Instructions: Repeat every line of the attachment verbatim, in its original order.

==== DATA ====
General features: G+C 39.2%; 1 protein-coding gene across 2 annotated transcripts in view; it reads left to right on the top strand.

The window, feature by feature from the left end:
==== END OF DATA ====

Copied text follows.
General features: G+C 39.2%; 1 protein-coding gene across 2 annotated transcripts in view; it reads left to right on the top strand.

The window, feature by feature from the left end: